Thank you for your interest in the Graduate Program in Economics at the University of Washington. We offer a program leading to the Doctor of Philosophy degree in economics. The PhD program is for students interested in pursuing advanced study and doing original research in economics. This program develops professional economists for a variety of careers in teaching, in government, in industry, or with international agencies in the United States and abroad.
Associate Professor, Graduate Program Director
A recent alumnus, Drew Creal is a time series econometrician and statistician at the University of Chicago. He and his coauthors invented a class of time series models called generalized autoregressive score (GAS) models, which are considered to be a major advance in time series econometrics. They can be used to study a wide range of economic questions in macroeconomics and finance. He attributes his PhD study at the University of Washington as the cornerstone for his success today. The classes he took from his PhD advisor, Eric Zivot, and faculty members Charles Nelson and Chang-Jin Kim started his interest in time series econometrics. These classes and the advice he got from his PhD advisor also laid a solid foundation for his future career.
Assistant Professor Ji-Hyung Lee joined us in Autumn 2013, and expects to complete his PhD from Yale University in December, 2013. His research areas include econometric theory, time series econometrics, financial econometrics, and empirical finance. He is published in the Journal of Econometrics and the Econometrics Review.
The Department of Economics is housed in Savery Hall, which was built in 1917 and completely renovated in 2009. Savery Hall is situated in the historic Quad, home of many of UW’s famous Yoshino cherry trees. Each spring, the Quad is ablaze in fine, pale pink blossoms.
2013 PRESIDENTIAL EARLY CAREER AWARD: Alumnus Alan Haynie, PhD ’05, has been awarded a 2013 Presidential Early Career Award for Scientists and Engineers, the highest honor bestowed by the U.S. government on professionals in these fields in the early stages of their independent research careers.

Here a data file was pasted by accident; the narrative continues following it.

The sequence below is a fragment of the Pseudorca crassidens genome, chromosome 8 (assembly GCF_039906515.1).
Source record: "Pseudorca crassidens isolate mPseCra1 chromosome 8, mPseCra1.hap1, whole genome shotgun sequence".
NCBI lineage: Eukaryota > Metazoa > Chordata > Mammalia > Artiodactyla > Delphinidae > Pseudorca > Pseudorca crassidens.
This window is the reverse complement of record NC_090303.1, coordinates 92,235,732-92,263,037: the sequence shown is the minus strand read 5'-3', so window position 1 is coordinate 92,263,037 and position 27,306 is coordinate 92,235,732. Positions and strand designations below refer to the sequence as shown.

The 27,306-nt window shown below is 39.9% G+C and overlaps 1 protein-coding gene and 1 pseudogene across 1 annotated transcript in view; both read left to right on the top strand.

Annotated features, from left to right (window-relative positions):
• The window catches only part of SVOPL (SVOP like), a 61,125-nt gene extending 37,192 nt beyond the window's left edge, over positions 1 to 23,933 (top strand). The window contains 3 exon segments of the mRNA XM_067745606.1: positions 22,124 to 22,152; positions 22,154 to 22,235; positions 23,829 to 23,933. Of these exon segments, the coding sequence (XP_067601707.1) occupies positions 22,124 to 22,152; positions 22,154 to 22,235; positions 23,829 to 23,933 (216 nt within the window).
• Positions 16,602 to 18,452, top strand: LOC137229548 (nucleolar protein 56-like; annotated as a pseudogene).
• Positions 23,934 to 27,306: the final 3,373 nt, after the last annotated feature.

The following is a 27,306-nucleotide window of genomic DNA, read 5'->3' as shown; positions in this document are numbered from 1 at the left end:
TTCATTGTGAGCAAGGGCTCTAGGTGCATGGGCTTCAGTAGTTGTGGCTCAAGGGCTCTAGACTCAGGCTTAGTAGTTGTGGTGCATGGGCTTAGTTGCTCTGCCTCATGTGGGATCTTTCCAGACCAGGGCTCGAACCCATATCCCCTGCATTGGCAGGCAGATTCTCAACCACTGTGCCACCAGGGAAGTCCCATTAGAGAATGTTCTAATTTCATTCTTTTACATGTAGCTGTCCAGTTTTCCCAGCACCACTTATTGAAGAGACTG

Dr. Haynie, a specialist in natural resource economics and fisheries management, has been an economist with the National Oceanic and Atmospheric Administration (NOAA) since 2004 in the Alaska Fisheries Science Center. His research focuses primarily on fisheries management in the North Pacific, where he considers how the various characteristics of fisheries – biological, managerial, economic, and environmental – impact the behavior of the people involved with those fisheries.
Dr. Haynie and other early-career researchers will be publicly recognized “for their pursuit of innovative research at the frontiers of science and technology and their commitment to community service as demonstrated through scientific leadership, public education, or community outreach” at a ceremony in Washington D.C. this year.
Dr. Haynie is also an affiliate assistant professor in the Marine and Environmental Affairs department in the UW College of the Environment.
Read the White House press release to learn more about the 2013 Presidential Early Career awardees and the various agencies that support their research.
Assistant Professor Xu Tan joined the Economics Department in Autumn 2013 after completing her PhD at Stanford University. Her research areas include microeconomics, game theory, social networks, and experimental economics. Xu has publications in American Economic Review, Games and Economic Behavior, and Journal of Economic Theory.